(Sept. 3) Senate Democrats are on the right track in considering revisions to the U.S. Senate’s filibuster rules rather than elimination of the filibuster altogether. Still, the Senate should make no such procedural reforms unless they are broadly bipartisan.

As our editors have argued, killing the filibuster outright, especially by a party-line vote, is an awful idea. By requiring a 60-vote supermajority in the Senate to pass most ordinary legislation, filibusters ensure minority rights against precipitous action by a bare majority. They also help maintain stability in law while promoting bipartisan consensus-building when the need for change is evident.

Multiple Democratic leaders, eager to grab unprecedented power no matter what the damage to tradition, comity, and systemic stability, have, in recent months, openly pushed the idea of ending filibusters altogether. Apparently, though, the blowback is making them reconsider. The Tuesday Wall Street Journal reported that Democrats are now considering reforms of a less sweeping nature. Good.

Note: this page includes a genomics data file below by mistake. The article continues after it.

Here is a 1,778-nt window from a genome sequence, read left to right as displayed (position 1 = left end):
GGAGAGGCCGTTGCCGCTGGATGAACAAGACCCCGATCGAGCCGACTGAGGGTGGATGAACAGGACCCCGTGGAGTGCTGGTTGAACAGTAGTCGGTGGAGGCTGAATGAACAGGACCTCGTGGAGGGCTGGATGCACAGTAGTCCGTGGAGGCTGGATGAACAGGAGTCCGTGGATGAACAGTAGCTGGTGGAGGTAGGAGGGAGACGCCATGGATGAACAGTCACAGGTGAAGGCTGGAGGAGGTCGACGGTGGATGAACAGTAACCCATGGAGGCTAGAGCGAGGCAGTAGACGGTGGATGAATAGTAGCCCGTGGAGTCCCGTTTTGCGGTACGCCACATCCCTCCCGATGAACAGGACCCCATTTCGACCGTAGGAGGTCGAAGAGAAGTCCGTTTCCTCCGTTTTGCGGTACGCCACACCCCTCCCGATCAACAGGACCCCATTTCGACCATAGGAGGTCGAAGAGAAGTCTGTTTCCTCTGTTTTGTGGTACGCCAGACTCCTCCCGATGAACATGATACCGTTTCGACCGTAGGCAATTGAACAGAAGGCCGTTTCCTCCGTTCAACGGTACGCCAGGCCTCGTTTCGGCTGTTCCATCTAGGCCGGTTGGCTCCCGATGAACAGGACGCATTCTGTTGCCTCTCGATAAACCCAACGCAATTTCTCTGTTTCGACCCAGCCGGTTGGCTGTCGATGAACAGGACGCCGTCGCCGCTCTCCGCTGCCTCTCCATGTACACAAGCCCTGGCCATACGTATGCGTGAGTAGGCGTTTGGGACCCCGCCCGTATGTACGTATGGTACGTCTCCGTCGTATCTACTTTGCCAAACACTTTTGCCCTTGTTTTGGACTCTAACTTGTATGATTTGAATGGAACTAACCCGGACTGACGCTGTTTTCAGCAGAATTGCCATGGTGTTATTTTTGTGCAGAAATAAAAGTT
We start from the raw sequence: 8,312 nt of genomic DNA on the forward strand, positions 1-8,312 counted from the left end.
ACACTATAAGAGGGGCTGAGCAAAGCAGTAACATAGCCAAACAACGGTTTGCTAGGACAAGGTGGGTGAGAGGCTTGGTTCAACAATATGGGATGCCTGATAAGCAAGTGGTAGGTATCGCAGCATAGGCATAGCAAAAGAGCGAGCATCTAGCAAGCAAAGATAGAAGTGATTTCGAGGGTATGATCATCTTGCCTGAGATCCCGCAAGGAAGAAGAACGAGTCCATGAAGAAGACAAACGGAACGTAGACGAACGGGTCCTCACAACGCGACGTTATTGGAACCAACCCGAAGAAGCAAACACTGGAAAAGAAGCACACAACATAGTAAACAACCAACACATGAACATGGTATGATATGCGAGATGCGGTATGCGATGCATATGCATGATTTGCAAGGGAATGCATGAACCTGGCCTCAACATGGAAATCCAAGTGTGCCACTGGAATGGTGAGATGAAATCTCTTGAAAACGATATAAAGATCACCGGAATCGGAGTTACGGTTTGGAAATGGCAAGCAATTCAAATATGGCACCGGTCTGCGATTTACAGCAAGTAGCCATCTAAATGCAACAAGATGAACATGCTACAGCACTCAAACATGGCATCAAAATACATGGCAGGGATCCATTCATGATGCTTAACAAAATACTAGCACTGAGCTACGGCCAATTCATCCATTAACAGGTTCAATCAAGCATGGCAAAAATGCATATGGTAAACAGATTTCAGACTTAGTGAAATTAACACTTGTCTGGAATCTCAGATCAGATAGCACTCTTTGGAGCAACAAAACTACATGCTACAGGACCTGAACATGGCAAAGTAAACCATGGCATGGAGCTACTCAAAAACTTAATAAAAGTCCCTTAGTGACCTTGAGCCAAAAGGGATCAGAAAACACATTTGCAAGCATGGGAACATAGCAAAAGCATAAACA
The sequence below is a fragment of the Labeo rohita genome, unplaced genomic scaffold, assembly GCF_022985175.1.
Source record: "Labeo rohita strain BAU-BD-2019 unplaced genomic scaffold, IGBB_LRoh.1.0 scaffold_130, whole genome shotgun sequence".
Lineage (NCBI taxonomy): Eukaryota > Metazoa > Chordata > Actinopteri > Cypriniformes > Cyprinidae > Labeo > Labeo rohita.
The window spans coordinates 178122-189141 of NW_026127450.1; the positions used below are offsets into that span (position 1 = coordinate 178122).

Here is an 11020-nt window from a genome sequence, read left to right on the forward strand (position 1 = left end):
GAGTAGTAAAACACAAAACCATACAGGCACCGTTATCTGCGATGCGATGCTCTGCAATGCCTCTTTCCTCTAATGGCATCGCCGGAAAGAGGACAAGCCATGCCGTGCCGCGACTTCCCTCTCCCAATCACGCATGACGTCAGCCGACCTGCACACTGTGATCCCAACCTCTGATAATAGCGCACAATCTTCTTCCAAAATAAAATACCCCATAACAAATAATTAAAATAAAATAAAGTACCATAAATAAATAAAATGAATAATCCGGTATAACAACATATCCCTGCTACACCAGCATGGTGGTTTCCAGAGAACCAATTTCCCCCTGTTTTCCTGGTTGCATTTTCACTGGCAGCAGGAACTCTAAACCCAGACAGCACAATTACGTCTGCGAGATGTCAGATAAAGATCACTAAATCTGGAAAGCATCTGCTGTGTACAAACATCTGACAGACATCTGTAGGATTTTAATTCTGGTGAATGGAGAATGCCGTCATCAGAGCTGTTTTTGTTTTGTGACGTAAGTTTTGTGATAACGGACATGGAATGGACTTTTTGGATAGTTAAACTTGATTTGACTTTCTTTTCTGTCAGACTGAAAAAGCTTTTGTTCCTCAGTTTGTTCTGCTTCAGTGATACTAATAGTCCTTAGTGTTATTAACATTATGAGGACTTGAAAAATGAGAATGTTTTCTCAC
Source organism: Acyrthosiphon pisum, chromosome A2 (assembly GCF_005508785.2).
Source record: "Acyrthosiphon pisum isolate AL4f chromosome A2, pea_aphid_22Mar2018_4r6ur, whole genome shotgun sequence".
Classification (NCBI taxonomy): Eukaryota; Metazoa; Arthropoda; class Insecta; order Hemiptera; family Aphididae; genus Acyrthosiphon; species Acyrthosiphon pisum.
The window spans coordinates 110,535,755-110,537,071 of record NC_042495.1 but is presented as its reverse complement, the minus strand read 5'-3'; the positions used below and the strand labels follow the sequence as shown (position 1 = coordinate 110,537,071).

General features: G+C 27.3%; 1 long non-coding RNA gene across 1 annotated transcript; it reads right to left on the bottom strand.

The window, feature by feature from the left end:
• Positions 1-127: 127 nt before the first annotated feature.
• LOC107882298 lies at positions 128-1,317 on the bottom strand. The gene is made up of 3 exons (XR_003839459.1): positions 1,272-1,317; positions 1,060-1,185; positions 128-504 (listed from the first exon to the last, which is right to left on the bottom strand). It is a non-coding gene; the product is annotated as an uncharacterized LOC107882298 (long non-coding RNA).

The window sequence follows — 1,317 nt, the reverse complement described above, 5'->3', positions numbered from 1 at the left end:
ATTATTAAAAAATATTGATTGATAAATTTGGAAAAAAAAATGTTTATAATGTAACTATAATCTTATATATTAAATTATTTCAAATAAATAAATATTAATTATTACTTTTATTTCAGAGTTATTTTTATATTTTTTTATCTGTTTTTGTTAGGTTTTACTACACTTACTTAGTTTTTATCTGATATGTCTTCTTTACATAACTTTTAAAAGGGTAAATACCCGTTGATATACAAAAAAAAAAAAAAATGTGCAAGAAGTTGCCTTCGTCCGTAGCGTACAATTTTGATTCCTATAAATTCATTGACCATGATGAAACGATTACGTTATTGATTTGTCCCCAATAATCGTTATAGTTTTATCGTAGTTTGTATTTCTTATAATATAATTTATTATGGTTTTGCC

One proposal would reduce the filibuster’s threshold from 60 to some smaller supermajority, reduce the amount of time provided for debate, and reinstitute rules that allow the minority party more chances to amend legislation on the Senate floor. For years, I myself have advocated various versions of what once was a mostly Democratic proposal to reduce the needed supermajority percentage incrementally with each cloture vote — thus allowing a minority the chance to delay a bill’s passage long enough to rally more public support, but not permanently kill a bill supported by a determined majority.

Philosophically speaking, that’s the point: We should want at least a sizable minority to have the chance to make a full public case, thus perhaps winning converts to their side, rather than having important legislation rammed through in the heat of political passion. The point isn’t power, but fairness….

[The full column is at this link.]


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